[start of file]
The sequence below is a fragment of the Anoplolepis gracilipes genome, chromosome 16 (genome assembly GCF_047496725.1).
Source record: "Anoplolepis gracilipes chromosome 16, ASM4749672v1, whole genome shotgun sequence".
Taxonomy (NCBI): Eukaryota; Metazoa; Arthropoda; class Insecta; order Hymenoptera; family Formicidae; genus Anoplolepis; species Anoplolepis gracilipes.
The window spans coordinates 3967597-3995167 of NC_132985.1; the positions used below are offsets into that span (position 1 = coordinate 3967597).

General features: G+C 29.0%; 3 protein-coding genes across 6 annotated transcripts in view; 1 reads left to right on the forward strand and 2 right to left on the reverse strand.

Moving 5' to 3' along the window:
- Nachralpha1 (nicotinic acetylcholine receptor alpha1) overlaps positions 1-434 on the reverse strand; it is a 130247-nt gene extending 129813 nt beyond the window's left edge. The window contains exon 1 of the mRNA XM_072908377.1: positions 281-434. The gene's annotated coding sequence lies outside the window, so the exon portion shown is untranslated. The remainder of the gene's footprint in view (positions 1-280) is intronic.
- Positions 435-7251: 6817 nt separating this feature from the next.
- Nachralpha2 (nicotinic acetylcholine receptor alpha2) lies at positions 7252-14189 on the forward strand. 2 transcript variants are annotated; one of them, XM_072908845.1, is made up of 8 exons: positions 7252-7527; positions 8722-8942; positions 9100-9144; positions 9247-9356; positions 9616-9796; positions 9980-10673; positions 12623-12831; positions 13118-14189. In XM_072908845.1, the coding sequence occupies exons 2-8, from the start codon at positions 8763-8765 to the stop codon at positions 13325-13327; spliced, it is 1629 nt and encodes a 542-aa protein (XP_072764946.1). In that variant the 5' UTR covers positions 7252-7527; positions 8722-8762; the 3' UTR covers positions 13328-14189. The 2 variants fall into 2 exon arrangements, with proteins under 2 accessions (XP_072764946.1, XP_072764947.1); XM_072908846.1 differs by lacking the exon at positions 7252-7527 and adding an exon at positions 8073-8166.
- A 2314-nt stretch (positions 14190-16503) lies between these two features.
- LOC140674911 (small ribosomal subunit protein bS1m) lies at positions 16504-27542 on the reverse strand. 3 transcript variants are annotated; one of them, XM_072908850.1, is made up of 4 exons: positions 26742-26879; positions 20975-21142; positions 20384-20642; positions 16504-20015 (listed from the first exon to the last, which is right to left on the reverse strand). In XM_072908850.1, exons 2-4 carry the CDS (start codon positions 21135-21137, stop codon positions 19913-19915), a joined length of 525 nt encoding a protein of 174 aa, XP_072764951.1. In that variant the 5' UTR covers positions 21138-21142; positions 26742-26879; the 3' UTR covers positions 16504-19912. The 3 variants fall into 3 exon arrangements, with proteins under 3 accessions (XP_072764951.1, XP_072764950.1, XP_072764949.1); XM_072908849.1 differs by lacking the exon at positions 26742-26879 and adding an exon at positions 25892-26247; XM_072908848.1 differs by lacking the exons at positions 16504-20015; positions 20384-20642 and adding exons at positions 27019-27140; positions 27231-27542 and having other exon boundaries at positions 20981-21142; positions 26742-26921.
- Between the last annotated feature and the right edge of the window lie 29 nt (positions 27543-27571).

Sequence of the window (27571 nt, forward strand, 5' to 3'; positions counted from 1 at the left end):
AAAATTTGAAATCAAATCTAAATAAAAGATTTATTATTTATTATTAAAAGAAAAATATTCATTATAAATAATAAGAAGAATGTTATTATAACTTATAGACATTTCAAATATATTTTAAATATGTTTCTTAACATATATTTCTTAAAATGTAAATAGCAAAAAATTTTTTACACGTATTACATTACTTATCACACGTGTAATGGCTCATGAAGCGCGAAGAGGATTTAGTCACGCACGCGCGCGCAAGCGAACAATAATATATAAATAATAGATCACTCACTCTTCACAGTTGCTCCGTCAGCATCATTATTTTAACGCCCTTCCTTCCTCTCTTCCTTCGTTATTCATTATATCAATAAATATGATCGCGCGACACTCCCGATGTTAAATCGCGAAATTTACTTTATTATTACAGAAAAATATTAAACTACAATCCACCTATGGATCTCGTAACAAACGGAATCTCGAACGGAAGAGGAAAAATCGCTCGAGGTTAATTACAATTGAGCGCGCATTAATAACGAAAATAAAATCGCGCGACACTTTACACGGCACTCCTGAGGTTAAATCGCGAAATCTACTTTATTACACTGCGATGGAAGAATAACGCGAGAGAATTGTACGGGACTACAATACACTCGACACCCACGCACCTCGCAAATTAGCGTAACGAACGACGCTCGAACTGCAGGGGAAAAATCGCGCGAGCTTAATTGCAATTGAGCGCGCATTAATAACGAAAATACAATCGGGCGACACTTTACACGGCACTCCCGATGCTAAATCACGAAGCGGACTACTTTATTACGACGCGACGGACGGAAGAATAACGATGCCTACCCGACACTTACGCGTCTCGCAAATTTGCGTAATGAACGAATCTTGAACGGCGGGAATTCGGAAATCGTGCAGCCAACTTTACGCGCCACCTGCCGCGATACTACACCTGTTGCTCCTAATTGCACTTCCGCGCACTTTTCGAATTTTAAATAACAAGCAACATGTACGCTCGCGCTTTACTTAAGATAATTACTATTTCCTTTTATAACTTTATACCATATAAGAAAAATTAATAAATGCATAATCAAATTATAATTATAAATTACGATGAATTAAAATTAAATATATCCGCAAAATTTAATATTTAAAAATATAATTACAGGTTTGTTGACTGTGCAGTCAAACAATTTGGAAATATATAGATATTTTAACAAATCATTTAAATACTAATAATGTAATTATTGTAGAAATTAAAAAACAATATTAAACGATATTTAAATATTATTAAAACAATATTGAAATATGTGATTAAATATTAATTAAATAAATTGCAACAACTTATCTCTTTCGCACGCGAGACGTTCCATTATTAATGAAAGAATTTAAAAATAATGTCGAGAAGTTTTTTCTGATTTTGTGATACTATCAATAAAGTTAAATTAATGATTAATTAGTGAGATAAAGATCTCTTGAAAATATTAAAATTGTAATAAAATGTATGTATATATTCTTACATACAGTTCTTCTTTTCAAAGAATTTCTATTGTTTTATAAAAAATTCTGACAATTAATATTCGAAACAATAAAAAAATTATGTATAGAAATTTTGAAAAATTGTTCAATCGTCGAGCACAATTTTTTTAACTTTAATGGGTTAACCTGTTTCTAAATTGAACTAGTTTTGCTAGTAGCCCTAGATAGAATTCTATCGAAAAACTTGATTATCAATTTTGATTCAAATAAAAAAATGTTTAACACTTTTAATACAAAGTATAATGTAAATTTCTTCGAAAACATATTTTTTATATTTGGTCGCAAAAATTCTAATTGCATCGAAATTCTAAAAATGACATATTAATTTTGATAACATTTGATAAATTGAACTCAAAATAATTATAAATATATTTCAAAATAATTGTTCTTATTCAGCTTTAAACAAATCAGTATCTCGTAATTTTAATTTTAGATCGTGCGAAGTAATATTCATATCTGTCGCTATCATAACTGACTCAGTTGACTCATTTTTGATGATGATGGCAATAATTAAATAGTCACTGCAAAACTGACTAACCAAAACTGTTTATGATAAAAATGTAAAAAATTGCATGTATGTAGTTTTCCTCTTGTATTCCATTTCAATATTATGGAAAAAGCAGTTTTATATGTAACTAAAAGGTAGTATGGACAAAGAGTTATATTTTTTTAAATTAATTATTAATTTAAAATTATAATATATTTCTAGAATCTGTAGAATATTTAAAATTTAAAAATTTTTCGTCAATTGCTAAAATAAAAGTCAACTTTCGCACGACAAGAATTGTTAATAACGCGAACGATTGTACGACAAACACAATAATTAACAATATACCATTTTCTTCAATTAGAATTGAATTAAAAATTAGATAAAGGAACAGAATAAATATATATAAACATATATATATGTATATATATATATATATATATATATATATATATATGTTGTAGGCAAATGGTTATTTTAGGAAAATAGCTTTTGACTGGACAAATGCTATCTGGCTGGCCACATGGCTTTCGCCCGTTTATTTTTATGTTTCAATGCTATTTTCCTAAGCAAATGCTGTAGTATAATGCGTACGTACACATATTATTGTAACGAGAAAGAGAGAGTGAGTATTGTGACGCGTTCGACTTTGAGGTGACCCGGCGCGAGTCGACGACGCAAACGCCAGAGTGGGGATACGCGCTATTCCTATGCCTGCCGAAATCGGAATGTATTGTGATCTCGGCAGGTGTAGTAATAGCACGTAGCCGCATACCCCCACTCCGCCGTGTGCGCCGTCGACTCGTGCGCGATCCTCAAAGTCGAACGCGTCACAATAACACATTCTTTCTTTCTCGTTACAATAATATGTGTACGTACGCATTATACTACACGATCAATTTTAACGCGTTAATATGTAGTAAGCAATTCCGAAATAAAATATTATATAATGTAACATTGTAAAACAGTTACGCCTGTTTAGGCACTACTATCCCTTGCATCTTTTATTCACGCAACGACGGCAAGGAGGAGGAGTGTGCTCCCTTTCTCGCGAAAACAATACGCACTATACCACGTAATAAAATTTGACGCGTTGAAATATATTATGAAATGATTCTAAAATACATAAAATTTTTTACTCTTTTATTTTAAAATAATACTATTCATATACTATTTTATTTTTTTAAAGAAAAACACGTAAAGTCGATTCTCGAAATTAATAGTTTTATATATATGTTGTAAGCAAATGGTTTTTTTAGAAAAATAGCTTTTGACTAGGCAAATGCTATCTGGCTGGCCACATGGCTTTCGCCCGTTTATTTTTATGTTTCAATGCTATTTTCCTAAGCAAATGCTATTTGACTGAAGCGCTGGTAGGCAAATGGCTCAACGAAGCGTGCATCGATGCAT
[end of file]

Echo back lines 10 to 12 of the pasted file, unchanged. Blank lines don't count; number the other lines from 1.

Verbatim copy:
- A 2314-nt stretch (positions 14190-16503) lies between these two features.
- LOC140674911 (small ribosomal subunit protein bS1m) lies at positions 16504-27542 on the reverse strand. 3 transcript variants are annotated; one of them, XM_072908850.1, is made up of 4 exons: positions 26742-26879; positions 20975-21142; positions 20384-20642; positions 16504-20015 (listed from the first exon to the last, which is right to left on the reverse strand). In XM_072908850.1, exons 2-4 carry the CDS (start codon positions 21135-21137, stop codon positions 19913-19915), a joined length of 525 nt encoding a protein of 174 aa, XP_072764951.1. In that variant the 5' UTR covers positions 21138-21142; positions 26742-26879; the 3' UTR covers positions 16504-19912. The 3 variants fall into 3 exon arrangements, with proteins under 3 accessions (XP_072764951.1, XP_072764950.1, XP_072764949.1); XM_072908849.1 differs by lacking the exon at positions 26742-26879 and adding an exon at positions 25892-26247; XM_072908848.1 differs by lacking the exons at positions 16504-20015; positions 20384-20642 and adding exons at positions 27019-27140; positions 27231-27542 and having other exon boundaries at positions 20981-21142; positions 26742-26921.
- Between the last annotated feature and the right edge of the window lie 29 nt (positions 27543-27571).